LONDON: Employees with better promotion prospects are 20 percent less likely to suffer heart disease than those with slender chances of improving their situation.
So says a study conducted by professors from the Uinversity College London and the University of California, Berkeley.
The Telegraph newspaper said the researchers looked at the employment histories of 4,700 Whitehall civil servants over 15 years.
They found that those in offices with high promotion rates were much less likely to develop heart disease than those with low rates.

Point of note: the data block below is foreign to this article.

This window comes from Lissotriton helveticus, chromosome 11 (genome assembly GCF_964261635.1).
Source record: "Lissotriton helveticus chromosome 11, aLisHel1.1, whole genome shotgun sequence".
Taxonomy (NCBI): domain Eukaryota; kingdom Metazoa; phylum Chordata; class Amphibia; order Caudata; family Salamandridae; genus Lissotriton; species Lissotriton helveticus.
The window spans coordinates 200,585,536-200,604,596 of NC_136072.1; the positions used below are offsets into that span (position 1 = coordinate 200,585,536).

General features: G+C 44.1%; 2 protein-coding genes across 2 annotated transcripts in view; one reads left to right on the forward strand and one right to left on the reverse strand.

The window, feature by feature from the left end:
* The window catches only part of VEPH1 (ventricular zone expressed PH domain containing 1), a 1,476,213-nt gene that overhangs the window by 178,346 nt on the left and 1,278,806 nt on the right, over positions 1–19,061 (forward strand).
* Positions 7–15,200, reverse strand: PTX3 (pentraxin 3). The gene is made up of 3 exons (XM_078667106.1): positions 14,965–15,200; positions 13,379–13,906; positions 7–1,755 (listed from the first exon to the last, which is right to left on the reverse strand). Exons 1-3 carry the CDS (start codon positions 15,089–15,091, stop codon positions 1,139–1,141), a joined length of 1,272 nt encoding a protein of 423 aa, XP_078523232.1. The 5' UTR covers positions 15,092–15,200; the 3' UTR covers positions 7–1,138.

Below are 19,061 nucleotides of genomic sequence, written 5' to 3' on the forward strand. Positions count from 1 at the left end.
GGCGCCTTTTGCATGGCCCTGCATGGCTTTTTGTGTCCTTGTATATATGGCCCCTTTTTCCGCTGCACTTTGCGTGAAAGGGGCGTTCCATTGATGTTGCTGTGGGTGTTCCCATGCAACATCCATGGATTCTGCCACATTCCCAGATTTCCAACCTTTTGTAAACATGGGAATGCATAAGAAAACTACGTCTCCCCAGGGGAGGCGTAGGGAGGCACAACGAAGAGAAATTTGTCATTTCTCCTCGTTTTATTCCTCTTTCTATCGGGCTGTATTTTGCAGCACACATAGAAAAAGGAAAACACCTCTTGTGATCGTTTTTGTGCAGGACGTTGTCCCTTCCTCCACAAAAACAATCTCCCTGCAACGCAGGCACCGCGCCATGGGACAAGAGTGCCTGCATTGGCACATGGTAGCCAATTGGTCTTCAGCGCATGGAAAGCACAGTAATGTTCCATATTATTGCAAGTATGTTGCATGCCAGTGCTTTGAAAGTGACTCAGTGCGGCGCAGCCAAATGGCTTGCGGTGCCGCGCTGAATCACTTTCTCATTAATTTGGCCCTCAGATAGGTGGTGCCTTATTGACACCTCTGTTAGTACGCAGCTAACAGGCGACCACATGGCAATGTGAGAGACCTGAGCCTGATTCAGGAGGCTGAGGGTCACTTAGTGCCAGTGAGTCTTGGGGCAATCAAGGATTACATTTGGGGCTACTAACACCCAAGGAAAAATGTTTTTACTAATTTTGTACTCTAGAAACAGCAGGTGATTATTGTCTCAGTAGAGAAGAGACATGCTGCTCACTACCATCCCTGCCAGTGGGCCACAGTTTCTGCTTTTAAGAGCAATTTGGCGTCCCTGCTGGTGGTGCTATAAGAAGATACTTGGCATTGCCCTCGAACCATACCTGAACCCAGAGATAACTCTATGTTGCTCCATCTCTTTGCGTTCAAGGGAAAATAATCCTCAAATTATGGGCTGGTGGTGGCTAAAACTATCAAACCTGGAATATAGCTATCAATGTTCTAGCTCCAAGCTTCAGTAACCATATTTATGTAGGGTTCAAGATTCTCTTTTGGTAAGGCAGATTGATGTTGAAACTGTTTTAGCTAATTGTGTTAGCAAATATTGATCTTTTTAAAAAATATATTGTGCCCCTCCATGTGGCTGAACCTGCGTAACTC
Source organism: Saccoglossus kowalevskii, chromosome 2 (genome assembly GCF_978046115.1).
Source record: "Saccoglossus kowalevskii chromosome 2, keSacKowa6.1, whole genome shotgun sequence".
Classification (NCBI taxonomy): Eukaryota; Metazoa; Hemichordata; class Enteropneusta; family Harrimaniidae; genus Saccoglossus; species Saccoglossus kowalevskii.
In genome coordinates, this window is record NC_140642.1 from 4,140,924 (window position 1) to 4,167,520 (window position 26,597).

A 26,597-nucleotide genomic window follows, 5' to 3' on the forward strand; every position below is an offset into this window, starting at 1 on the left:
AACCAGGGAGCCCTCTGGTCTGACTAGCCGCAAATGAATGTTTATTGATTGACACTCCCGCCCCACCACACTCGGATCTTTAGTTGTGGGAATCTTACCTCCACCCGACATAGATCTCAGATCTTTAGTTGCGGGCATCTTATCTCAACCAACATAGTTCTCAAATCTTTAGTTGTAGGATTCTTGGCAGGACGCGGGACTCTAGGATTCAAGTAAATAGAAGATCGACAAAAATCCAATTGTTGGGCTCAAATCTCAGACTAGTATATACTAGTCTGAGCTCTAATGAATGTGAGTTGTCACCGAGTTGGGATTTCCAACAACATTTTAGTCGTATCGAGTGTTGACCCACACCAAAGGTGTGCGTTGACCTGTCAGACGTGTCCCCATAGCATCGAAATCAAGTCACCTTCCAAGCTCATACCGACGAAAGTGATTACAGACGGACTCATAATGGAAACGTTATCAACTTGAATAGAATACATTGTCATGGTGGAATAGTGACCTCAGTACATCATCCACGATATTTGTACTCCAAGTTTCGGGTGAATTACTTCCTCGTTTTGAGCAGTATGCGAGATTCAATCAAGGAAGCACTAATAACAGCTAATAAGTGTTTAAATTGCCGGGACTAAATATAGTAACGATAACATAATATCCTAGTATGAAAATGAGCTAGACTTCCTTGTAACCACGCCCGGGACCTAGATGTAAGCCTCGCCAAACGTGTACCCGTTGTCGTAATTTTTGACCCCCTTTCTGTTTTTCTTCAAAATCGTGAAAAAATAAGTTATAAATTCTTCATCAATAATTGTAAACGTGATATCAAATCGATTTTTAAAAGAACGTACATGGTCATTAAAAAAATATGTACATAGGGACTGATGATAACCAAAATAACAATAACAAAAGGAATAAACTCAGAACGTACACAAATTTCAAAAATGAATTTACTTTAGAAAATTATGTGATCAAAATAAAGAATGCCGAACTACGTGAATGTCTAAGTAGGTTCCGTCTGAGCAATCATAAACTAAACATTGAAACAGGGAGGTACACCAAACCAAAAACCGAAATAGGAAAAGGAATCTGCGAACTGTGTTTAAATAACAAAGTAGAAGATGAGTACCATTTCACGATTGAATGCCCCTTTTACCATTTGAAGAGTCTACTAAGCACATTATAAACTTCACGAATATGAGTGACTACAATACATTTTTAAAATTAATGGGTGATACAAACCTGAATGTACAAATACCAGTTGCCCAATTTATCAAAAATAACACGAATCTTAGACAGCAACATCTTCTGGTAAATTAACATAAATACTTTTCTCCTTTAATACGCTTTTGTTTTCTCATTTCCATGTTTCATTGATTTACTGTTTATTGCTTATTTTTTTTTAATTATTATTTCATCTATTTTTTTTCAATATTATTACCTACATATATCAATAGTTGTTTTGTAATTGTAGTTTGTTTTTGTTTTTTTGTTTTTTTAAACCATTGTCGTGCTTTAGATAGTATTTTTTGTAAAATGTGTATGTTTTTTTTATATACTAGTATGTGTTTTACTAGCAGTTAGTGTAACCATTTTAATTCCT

Specifically, those working in departments with double the promotion rate had about a 20 percent lower chance of being diagnosed with heart disease over the 15-year period (1985-99).
Past studies have found that Oscar winners outlive runners-up, Nobel laureates outlive nominees who do not win, and baseball players, who reach the Hall of Fame, outlive those who fall just short.
The study was conducted by Sir Michael Marmot, professor of epidemiology at University College London, and Michael Anderson from the University of California, Berkeley.
The authors said their research provides evidence that being successful is good for one's health.
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